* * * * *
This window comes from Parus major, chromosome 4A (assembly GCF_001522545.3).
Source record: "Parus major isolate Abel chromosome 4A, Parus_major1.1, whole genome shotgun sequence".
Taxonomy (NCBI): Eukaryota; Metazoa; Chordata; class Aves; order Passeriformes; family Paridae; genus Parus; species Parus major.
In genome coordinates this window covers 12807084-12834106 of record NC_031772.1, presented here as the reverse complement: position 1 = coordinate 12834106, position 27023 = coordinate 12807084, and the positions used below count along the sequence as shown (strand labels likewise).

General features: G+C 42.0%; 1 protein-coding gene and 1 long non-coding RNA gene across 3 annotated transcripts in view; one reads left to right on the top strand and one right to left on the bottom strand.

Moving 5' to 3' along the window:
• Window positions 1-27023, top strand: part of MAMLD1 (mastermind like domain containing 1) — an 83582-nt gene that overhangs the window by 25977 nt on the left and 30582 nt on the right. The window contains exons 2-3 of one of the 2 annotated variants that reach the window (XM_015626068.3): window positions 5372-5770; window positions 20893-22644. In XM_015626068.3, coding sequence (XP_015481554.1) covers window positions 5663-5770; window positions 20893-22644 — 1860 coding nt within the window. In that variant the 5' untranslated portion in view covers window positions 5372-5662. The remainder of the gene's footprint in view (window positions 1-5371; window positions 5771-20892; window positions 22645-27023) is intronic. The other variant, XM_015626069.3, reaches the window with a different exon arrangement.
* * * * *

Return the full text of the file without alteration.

This window comes from Parus major, chromosome 4A (assembly GCF_001522545.3).
Source record: "Parus major isolate Abel chromosome 4A, Parus_major1.1, whole genome shotgun sequence".
Taxonomy (NCBI): Eukaryota; Metazoa; Chordata; class Aves; order Passeriformes; family Paridae; genus Parus; species Parus major.
In genome coordinates this window covers 12807084-12834106 of record NC_031772.1, presented here as the reverse complement: position 1 = coordinate 12834106, position 27023 = coordinate 12807084, and the positions used below count along the sequence as shown (strand labels likewise).

General features: G+C 42.0%; 1 protein-coding gene and 1 long non-coding RNA gene across 3 annotated transcripts in view; one reads left to right on the top strand and one right to left on the bottom strand.

Moving 5' to 3' along the window:
• Window positions 1-27023, top strand: part of MAMLD1 (mastermind like domain containing 1) — an 83582-nt gene that overhangs the window by 25977 nt on the left and 30582 nt on the right. The window contains exons 2-3 of one of the 2 annotated variants that reach the window (XM_015626068.3): window positions 5372-5770; window positions 20893-22644. In XM_015626068.3, coding sequence (XP_015481554.1) covers window positions 5663-5770; window positions 20893-22644 — 1860 coding nt within the window. In that variant the 5' untranslated portion in view covers window positions 5372-5662. The remainder of the gene's footprint in view (window positions 1-5371; window positions 5771-20892; window positions 22645-27023) is intronic. The other variant, XM_015626069.3, reaches the window with a different exon arrangement.